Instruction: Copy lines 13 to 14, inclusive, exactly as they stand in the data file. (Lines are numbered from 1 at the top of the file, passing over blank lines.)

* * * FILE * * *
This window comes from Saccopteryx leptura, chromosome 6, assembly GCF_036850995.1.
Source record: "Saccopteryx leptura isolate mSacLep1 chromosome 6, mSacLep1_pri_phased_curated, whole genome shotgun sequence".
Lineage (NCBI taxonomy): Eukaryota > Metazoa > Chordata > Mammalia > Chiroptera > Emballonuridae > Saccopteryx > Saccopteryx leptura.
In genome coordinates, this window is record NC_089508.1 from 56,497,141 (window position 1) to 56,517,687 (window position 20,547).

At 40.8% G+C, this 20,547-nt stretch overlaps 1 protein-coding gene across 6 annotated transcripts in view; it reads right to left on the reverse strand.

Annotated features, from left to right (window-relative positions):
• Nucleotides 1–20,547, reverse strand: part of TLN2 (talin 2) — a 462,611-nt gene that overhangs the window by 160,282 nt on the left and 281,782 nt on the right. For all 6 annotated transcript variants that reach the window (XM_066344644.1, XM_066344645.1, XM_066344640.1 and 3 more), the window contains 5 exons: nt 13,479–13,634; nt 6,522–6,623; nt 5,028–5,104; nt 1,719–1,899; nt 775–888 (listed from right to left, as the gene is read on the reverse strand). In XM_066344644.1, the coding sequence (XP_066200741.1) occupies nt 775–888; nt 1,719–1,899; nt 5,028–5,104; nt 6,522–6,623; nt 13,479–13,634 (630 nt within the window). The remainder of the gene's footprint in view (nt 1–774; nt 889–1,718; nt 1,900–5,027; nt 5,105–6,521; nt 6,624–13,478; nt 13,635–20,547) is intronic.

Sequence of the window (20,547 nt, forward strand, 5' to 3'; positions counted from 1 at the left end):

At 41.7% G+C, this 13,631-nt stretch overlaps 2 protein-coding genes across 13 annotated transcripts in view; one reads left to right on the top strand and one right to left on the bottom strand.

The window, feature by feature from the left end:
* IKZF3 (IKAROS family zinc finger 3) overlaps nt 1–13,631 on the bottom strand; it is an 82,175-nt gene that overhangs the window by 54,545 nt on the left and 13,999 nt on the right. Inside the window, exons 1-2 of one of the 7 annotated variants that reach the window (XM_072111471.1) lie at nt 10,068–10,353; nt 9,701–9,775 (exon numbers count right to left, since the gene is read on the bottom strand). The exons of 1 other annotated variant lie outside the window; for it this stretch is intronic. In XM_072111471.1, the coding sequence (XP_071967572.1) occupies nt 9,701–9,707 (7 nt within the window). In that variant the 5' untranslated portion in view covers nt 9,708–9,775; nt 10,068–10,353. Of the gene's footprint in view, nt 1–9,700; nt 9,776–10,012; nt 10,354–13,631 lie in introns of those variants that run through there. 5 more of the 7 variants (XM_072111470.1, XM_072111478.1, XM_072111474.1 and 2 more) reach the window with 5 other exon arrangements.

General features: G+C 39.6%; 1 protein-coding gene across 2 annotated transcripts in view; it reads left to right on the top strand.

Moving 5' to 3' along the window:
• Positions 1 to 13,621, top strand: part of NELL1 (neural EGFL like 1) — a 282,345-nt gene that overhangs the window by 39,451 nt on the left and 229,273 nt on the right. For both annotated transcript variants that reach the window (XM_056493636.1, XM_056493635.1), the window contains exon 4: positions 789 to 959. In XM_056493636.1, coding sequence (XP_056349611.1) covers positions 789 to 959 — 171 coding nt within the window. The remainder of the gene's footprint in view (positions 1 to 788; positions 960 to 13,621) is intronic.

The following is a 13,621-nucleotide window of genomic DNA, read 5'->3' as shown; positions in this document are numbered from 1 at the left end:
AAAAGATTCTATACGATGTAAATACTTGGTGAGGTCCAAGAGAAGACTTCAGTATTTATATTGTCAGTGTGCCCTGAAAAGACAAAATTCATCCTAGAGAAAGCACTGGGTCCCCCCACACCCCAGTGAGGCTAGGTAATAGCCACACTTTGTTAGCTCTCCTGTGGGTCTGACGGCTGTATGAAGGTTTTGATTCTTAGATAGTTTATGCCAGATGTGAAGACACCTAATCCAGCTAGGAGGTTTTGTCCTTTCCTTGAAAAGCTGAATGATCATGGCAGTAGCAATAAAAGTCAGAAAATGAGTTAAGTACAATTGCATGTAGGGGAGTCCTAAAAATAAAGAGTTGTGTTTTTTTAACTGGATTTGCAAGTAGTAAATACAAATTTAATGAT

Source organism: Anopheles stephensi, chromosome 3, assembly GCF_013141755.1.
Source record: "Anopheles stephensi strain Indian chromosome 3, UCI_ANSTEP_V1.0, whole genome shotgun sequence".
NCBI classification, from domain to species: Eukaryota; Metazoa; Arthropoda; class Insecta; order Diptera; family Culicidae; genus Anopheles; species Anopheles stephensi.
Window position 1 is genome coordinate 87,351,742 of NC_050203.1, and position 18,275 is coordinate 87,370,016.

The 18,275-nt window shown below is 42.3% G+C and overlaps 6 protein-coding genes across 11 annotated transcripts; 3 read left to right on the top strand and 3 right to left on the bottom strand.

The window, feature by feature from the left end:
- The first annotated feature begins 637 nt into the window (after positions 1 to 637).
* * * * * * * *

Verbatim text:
Moving 5' to 3' along the window:
• Positions 1 to 13,621, top strand: part of NELL1 (neural EGFL like 1) — a 282,345-nt gene that overhangs the window by 39,451 nt on the left and 229,273 nt on the right. For both annotated transcript variants that reach the window (XM_056493636.1, XM_056493635.1), the window contains exon 4: positions 789 to 959. In XM_056493636.1, coding sequence (XP_056349611.1) covers positions 789 to 959 — 171 coding nt within the window. The remainder of the gene's footprint in view (positions 1 to 788; positions 960 to 13,621) is intronic.